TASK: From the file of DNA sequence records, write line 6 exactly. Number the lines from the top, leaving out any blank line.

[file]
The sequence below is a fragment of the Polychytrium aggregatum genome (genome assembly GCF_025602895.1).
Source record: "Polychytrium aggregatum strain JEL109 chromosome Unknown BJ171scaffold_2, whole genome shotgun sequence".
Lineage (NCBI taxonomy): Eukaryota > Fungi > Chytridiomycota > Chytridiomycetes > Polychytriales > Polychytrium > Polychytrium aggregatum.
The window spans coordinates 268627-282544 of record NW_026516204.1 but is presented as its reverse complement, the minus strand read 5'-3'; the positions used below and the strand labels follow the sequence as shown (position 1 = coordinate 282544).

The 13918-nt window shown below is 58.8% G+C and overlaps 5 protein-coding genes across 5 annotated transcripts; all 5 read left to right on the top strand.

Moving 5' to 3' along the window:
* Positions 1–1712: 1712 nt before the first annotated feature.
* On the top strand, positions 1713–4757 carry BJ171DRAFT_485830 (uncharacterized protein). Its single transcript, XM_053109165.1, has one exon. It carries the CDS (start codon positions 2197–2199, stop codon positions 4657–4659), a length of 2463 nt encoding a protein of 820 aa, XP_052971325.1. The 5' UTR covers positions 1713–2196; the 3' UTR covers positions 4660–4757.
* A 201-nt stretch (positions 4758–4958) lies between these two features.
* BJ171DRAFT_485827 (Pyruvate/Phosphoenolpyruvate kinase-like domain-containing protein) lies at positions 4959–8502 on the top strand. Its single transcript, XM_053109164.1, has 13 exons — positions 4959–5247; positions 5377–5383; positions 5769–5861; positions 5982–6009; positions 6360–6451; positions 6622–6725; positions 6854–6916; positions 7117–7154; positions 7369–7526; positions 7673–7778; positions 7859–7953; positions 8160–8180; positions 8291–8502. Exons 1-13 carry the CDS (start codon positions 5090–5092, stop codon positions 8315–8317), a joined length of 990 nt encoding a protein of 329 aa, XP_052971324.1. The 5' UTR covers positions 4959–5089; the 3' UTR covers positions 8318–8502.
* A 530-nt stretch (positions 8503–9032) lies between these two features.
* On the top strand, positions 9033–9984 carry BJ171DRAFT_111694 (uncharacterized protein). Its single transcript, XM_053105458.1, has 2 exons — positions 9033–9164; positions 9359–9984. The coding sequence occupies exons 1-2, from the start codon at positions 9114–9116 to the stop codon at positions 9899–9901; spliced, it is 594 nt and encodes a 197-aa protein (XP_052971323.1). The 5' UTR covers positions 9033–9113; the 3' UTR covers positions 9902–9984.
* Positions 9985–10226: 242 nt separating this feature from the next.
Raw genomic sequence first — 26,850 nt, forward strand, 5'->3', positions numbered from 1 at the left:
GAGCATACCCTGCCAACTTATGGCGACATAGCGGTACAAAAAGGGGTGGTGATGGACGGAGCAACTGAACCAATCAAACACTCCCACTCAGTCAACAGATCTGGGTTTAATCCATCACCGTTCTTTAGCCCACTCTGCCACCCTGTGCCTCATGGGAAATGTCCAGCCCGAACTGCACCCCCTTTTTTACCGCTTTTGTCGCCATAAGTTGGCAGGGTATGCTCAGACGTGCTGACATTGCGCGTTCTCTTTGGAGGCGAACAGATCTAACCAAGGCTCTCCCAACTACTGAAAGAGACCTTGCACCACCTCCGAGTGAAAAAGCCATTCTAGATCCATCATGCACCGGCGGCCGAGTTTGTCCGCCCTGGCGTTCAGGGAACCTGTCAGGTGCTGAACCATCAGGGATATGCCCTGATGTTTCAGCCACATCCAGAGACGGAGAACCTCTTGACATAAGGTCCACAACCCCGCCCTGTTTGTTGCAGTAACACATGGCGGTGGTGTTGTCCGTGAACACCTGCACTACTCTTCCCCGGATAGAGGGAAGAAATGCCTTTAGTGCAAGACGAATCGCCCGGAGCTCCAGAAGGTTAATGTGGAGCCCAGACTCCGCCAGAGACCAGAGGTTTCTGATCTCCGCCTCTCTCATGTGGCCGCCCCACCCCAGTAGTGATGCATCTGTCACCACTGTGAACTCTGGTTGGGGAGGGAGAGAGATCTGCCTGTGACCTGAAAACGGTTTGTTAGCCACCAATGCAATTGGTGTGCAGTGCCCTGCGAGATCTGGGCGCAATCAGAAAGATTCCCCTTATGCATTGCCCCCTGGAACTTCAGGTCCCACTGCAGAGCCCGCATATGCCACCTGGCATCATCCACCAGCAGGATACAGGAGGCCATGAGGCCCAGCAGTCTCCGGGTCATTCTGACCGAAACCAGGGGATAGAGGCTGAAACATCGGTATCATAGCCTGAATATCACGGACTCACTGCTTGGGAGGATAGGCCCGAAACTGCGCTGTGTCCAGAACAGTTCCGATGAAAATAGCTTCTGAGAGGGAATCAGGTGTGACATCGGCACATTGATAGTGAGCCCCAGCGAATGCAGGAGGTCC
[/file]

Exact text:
Moving 5' to 3' along the window: